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Use generating functions to solve the recurrence $$a_n = 3a_{n-1} - 4a_{n-3} + n3^n$$ where $a_0 = a_1 = 1$, $a_2 = 0$.

I tried to solve this like any other generating functions problem, but I'm getting the wrong answer. Some, but not all, of the terms in the final partial fraction expansion are correct; the others are slightly off. (I tried using characteristic equations and I got the right answer, but I have to use generating functions.) Where am I going wrong?

My attempt: $$ \begin{align*} a_n &= 3a_{n-1} - 4a_{n-3} + n3^n \\ \implies \sum_{n=3}^{\infty} a_nx^n &= \sum_{n=3}^{\infty} 3a_{n-1}x^n - \sum_{n=3}^{\infty} 4a_{n-3}x^n + \sum_{n=3}^{\infty} n3^nx^n \\ \implies G(x) - a_0 - a_1x - a_2x^2 &= 3x\sum_{n=2}^{\infty} a_{n}x^n - 4x^3\sum_{n=0}^{\infty} a_{n}x^n + \sum_{n=3}^{\infty} n3^nx^n \\ &= 3x(G(x) - a_0 - a_1x) - 4x^3G(x) + \sum_{n=3}^{\infty} n3^nx^n \\ \implies G(x)(1 - 3x + 4x^3) &= (a_2 - 3a_1)x^2 + (a_1 - 3a_0)x + a_0 + \sum_{n=3}^{\infty} n3^nx^n \\ &= -3x^2 - 2x + 1 + \sum_{n=3}^{\infty} n3^nx^n \end{align*} $$ and as $\frac{3x}{(1-3x)^2} = \sum_{n=0}^{\infty} n3^nx^n$, we have $\sum_{n=3}^{\infty} n3^nx^n = \frac{3x}{(1-3x)^2} - 3x - 18x^2$ and $$ \begin{align*} G(x)(1 - 3x + 4x^3) &= -21x^2 - 5x + 1 + \frac{3x}{(1 - 3x)^2} \\ &= \frac{1 - 5x - 21x^2}{(2x - 1)^2(x + 1)} + \frac{3x}{(1 - 3x)^2(2x - 1)^2(x + 1)} \end{align*} $$

Decomposing that into partial fractions gives $$-\frac{57}{2(2 x - 1)} + \frac{513}{16 (3 x - 1)} - \frac{1}{2 (2 x - 1)^2} + \frac{27}{4 (3 x - 1)^2} - \frac{27}{16 (x + 1)}$$

However, the given answer (which I verified to be true) is $$-\frac{28}{2 x - 1} + \frac{405}{16 (3 x - 1)} - \frac{1}{2 (2 x - 1)^2} + \frac{27}{4 (3 x - 1)^2} - \frac{27}{16 (x + 1)}$$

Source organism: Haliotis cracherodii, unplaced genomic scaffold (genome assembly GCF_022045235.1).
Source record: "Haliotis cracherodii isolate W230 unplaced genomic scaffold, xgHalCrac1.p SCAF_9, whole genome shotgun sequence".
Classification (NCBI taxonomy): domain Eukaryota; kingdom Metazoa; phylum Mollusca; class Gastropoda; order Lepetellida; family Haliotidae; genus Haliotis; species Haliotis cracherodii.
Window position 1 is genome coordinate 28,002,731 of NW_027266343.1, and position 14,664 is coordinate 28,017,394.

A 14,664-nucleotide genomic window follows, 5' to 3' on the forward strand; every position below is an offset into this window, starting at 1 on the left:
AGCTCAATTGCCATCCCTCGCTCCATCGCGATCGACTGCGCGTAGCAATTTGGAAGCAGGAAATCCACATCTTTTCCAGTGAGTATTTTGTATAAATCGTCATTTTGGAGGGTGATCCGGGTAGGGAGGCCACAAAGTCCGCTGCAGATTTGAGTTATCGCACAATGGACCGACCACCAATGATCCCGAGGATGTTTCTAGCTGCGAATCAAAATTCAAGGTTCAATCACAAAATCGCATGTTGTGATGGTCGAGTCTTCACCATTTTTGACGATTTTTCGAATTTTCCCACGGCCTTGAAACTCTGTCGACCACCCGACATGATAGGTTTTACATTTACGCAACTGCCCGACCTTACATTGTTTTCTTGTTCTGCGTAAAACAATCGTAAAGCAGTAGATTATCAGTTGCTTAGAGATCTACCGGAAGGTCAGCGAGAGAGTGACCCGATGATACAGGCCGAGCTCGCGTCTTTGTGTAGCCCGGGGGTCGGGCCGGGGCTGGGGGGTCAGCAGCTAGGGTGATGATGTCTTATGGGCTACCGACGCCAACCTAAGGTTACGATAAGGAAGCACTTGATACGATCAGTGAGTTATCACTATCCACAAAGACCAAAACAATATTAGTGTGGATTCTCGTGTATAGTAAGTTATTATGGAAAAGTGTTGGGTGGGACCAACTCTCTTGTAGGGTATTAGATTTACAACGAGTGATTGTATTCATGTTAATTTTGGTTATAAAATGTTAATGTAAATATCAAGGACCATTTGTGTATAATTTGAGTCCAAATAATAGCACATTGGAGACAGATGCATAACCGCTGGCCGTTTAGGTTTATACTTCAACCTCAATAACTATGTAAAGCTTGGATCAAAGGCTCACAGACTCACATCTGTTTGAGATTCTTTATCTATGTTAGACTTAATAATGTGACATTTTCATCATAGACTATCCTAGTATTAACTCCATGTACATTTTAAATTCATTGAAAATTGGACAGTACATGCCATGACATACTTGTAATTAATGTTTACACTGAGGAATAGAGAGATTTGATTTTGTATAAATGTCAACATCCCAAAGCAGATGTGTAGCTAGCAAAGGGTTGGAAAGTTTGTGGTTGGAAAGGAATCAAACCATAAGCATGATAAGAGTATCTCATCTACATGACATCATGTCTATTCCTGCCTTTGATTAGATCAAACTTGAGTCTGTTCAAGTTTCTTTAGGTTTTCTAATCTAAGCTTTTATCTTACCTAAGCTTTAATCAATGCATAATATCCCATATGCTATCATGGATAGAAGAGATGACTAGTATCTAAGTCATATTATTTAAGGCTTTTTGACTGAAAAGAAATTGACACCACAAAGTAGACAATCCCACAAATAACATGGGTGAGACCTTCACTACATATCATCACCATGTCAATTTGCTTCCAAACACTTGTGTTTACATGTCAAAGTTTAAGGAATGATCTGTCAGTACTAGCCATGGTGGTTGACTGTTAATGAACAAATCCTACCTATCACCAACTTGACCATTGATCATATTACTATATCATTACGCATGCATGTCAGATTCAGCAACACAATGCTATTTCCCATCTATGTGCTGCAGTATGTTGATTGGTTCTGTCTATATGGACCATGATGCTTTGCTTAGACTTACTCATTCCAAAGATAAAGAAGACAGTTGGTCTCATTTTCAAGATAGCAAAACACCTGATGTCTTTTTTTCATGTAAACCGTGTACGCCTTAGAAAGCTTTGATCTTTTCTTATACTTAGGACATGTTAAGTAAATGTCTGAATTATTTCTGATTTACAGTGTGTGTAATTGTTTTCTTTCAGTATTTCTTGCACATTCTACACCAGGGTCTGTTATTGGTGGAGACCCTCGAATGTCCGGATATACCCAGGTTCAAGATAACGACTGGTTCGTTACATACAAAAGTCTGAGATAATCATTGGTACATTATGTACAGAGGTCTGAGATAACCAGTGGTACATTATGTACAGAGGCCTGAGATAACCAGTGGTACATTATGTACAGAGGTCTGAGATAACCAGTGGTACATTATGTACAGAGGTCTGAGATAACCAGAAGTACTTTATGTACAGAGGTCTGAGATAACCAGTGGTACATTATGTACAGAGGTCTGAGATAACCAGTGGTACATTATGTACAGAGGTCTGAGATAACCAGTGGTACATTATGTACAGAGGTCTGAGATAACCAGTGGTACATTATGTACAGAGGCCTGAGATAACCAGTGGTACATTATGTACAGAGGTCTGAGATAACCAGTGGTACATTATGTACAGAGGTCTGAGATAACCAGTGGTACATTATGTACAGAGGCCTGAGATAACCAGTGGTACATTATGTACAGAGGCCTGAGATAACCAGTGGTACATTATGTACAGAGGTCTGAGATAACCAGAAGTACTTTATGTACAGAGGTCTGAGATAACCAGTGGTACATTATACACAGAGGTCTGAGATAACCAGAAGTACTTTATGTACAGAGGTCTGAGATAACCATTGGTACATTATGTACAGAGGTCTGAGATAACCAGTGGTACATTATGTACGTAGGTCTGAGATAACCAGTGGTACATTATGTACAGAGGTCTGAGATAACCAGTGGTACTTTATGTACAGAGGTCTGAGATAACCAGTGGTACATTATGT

Where did I go wrong?

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The answer you got is right; the given answer is wrong. To easily check this, you can substitute $x=0$ in the second answer to get $$-\frac{28}{2\cdot0 - 1} + \frac{405}{16 (3\cdot0 - 1)} - \frac{1}{2 (2\cdot0 - 1)^2} + \frac{27}{4 (3\cdot0 - 1)^2} - \frac{27}{16 (0 + 1)} = \frac{29}{4}$$ which should be equal to $a_0 = 1$ but isn't.

It is true that the formula for $a_n$ is $$a_n = 28(2^n) - \frac{405}{16}(3^n) - \frac12 (n 2^n) + \frac{27}{4} (n 3^n) - \frac{27}{16}((-1)^n)$$ which appears to match the coefficients in the second answer. But the coefficients in the formula don't correspond to the coefficients in the partial fraction decomposition, because the terms which give you $n 2^n$ and $n 3^n$ are slightly more complicated: $$\frac{1}{(2x-1)^2} = \sum_{n=0}^\infty (n+1)2^n x^n$$ and $$\frac{1}{(3x-1)^2} = \sum_{n=0}^\infty (n+1)3^n x^n.$$

So from your (correct) partial fraction decomposition, you should actually obtain a coefficient of $\frac{57}{2} - \frac12 = 28$ for $2^n$ and a coefficient of $-\frac{513}{16} + \frac{27}{4} = -\frac{405}{16}$ for $3^n$, which matches the correct formula for $a_n$.

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  • $\begingroup$ Then why isn't it matching with WolframAlpha? (after multiplying out the coefficients of the exponentials) $\endgroup$ – shardulc Mar 23 '17 at 4:24
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    $\begingroup$ I think you're going wrong in the final step: going from the partial fraction decomposition to the coefficients. Keep in mind that the coefficient of $x^n$ in $\frac1{(3x-1)^2}$ is not $n3^n$ but $(n+1)3^n$, so that term will contribute both to the coefficient of $n3^n$ and to the coefficient of $3^n$. I'll edit the solution to elaborate on this. $\endgroup$ – Misha Lavrov Mar 23 '17 at 4:35
  • $\begingroup$ Thanks! I completely missed the $n + 1$ part, should remember that from now onwards :P $\endgroup$ – shardulc Mar 23 '17 at 4:57

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